Total RNA (1 μg) extracted from cultured HCAECs was reverse-transcribed with oligo dT (Promega) and M-MLV reverse transcriptase (Promega) at 37°C for 1 hour. Two microliters of the reverse-transcribed material was amplified with Taq DNA polymerase (Promega) by using a primer pair specific to human endothelial receptor (sense primer, 5′-TTACTCTCCATGGTGGTGCC-3′; antisense primer, 5′-AGCTTCTTCTGCTTGTTGCC-3′). The polymerase chain reaction (PCR) product was 193 bp. For PCR, 35 cycles were used at 94°C for 40 seconds, 55°C for 1 minute, and 72°C for 1 minute. The reverse transcription (RT)-PCR–amplified samples were visualized on 1.5% agarose gels by using ethidium bromide. β-Actin was amplified as a reference for quantification of LOX-1 mRNA. The signal intensity of each LOX-1 mRNA band was normalized by that of β-actin. The RT-PCR product for LOX-1 was sequenced. The sequence of RT-PCR product for LOX-1 in HCAECs was the same as the previously published sequence for LOX-1.3 7
Western Blot Analysis for LOX-1 in HCAECs
HCAEC lysates from each experiment (30 μg per lane) were separated by 10% SDS-PAGE and transferred to nitrocellulose membranes. After incubation in blocking solution (4% nonfat milk, Sigma Chemical Co), membranes were incubated with 1:100 dilution primary antibody (monoclonal antibody to human LOX-1 was a gift of Dr Sawamura, National Cardiovascular Center Research Unit, Osaka, Japan) overnight at 4°C. Membranes were washed and then incubated with secondary antibody (1:2000 dilution, Amersham Life Sciences) for 1 hour, the membranes were detected with the ECL system (Amersham Life Sciences), and relative intensities of protein bands were analyzed by an MSF-300G Scanner (Microtek Laboratory).7
Determination of Apoptosis
In Situ TUNEL and Propidium Iodide Staining
To detect DNA fragmentation in situ, terminal deoxynucleotidyl transferase–mediated dUTP nick end-labeling (TUNEL) was performed as previously described.22 Briefly, the cells plated on slides were fixed with 4% methanol-free formaldehyde, pH 7.4, for 25 minutes at 4°C and washed with PBS. The slides were incubated with 0.2% Triton X-100 for 5 minutes on ice to increase cell permeability and were equilibrated with terminal deoxynucleotidyl transferase (TDT) buffer (including 30 mmol/L Tris-HCl, pH 7.2, 140 mmol/L sodium cacodylate, and 1 mmol/L cobalt chloride) for 10 minutes at room temperature. The slides were covered with 0.3 U/μL TDT and 0.04 nmol/μL fluorescein-12-dUTP (Promega) in TDT buffer for 60 minutes at 37°C. The slides were immersed in 2× SSC buffer for 15 minutes at room temperature and then washed with PBS to remove unincorporated fluorescein-dUTP. The slides were immersed in 1 μg/mL of propidium iodide in PBS for 15 minutes at room temperature and washed with deionized water. The slides were viewed under a fluorescence microscope with green fluorescence set at 520 nm and red fluorescence (of propidium iodide) set at >620 nm. The negative controls were cells without TDT enzyme. The positive controls were samples pretreated with DNase I.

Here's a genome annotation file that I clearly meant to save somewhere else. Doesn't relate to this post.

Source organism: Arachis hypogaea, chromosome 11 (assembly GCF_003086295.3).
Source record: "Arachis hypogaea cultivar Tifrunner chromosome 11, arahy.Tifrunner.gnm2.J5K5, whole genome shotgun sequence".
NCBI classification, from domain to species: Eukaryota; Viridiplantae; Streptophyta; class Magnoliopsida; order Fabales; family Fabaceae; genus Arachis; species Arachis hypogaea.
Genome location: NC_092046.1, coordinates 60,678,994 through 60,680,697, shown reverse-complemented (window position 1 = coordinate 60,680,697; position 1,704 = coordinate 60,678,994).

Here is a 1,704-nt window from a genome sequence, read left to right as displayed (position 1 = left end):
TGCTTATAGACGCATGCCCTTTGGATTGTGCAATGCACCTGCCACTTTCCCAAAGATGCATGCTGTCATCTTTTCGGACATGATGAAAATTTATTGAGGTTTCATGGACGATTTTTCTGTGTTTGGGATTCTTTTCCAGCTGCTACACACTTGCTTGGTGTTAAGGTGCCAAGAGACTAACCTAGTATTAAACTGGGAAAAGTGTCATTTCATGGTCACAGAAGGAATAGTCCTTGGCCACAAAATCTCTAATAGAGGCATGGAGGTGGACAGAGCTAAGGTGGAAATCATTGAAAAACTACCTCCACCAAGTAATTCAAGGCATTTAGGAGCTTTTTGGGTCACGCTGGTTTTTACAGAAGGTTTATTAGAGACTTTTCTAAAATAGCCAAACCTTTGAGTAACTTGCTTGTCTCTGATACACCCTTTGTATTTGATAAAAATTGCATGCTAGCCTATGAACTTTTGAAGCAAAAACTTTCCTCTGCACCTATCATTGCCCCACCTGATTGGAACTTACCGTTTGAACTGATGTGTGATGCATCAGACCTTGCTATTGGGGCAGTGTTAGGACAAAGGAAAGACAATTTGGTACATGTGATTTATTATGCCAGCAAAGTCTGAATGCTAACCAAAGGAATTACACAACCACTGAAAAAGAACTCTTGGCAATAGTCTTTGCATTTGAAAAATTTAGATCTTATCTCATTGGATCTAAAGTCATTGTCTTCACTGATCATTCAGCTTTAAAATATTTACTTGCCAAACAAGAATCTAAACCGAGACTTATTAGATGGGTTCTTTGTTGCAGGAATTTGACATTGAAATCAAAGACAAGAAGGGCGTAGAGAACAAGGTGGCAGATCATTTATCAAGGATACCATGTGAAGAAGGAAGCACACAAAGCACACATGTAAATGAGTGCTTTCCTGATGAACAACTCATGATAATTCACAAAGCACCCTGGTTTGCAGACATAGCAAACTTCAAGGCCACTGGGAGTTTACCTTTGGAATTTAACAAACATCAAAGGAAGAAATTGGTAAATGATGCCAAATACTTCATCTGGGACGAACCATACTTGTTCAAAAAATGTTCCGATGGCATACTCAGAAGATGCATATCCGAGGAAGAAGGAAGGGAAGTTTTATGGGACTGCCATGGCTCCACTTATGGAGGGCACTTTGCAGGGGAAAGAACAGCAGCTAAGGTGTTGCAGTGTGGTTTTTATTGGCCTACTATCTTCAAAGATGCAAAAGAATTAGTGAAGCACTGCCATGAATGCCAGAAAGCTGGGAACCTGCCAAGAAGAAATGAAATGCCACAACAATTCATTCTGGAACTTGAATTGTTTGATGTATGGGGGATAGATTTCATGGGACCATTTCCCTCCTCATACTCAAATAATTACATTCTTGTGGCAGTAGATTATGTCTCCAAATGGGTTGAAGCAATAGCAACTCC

DNA Fragmentation Gel Electrophoresis (DNA Laddering)
HCAECs were removed from culture dishes, washed twice with PBS, and pelleted by centrifugation. Cell pellets were then treated for 10 minutes with lysis buffer (1% NP-40 in 20 mmol/L EDTA and 50 mmol/L Tris-HCl, pH 7.5). After centrifugation for 5 minutes at 1600g, the supernatant was collected, and the extraction was repeated with the same amount of lysis buffer. The supernatants were brought to 1% SDS and treated for 2 hours with RNase A (final concentration 5 μg/μL) at 56°C, followed by digestion with proteinase K (final concentration 2.5 μg/μL) for 2 hours at 37°C. After addition of 1/2 vol of 10 mol/L ammonium acetate, the DNA was precipitated with 2.5 vol of absolute ethanol. DNA was recovered by centrifugation at 12 000g for 10 minutes and dissolved in gel loading buffer. DNA was separated by electrophoresis in 1.6% agarose gel with ethidium bromide.22
Preparation of Nuclear Extracts